“At the 150,000-foot level, it all makes a huge amount of sense. But as you get closer to the ground, you realize those things below are actually mountains.”
Neale wondered just which wireless service providers would benefit from SDR. The company he works for might not be one of them.
Rogers’ GSM phones – handsets from Nokia Corp., Motorola Inc. and others – operate in three frequencies to account for various versions of GSM around the world. Neale said the carrier might add a tetraband handset to its offerings to further increase coverage.
He pointed out that GSM is more prevalent than CMDA. Although it doesn’t blanket the entire world, GSM comes awfully close to being a de facto global standard in Neale’s mind.
So why should Rogers bother with SDR?
“If I have tetraband GSM…that pretty much addresses the world for me. My desire to roam onto a CDMA network is pretty thin. One might argue, in fact, that the people who would best benefit are the minor standards,” carriers using CDMA for example.
Brian O’Shaughnessy, vice-president, wireless technology with Bell Mobility (a CDMA operator), said improved integration between various mobile standards would indeed benefit CDMA customers. However, he’s not sure SDR is the way to get there.
O’Shaughnessy said carriers could use software to teach base stations other languages. But it would be “so complex” an operation that “you’d rather build two networks.”
As far as he’s concerned, SDR belongs in the handset, the device that’s doing the roaming, not the base station. And even that isn’t the only option, O’Shaughnessy said, pointing out that in the future manufacturers will build handsets capable of transmitting GSM and CDMA thanks to fancy hardware, not necessarily software.
Chaisatien from IDC Canada said the network-agnostic future might come to pass without the aid of SDR.
“Towards the end of the decade, there’s a lot of speculation that these two standards (CMDA and GSM) will converge,” he said. “But nobody is certain about that.”
If convergence is in the cards for wireless networks, “it would render the software [defined radio] meaningless,” Chaisatien said. However, he added that it’s too soon to predict how any CDMA-GSM convergence would shake out. Meanwhile, the analyst said CDMA and GSM operators would remain at odds well past 2005 and likewise well past the advent of 3G.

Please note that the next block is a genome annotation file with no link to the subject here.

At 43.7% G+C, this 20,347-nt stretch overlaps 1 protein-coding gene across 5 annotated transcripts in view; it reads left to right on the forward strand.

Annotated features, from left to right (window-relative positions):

Other hurdles could hinder SDR’s deployment. Consider the standard itself, which, judging by the experiences of one industry insider, is akin to a battleground.
Steve Bernier, project leader, military satellite communications with the Communications Research Centre (CRC) in Ottawa, said some members of the Software Defined Radio Forum (SDRF) – a non-profit organization bent on bringing SDR to wireless – are fighting for control of the protocol.
Bernier said the U.S. military, which is interested in radio signal interoperability (see sidebar), stands behind a version of SDR called software communication architecture (SCA v2.2). This specification is supposed to be the basic starting point for SDR designs, but Bernier said some SDRF members don’t see it that way.
“We’ve been participating in the forum for three years, and all we ever see is the big guys trying to impose their own standards or own interpretations of the standard.”
The CRC stepped up to stop the infighting with an SDR reference plan, a framework that the 100 or so forum members can work with and derive recommendations from.
“We think the way to do it is adopt the standard and if you don’t like it, submit a change proposal,” Bernier said. “It will be reviewed and adopted internationally. You’ll get acceptance from all of the partners, instead of trying to impose your own standard.”
Bernier said SDR would come online in six or seven years, but Uhm from Spectrum was more optimistic.
“It’s getting more momentum now. I’d say it’s only four years away before you’ll see the majority of base stations deployed being software defined.”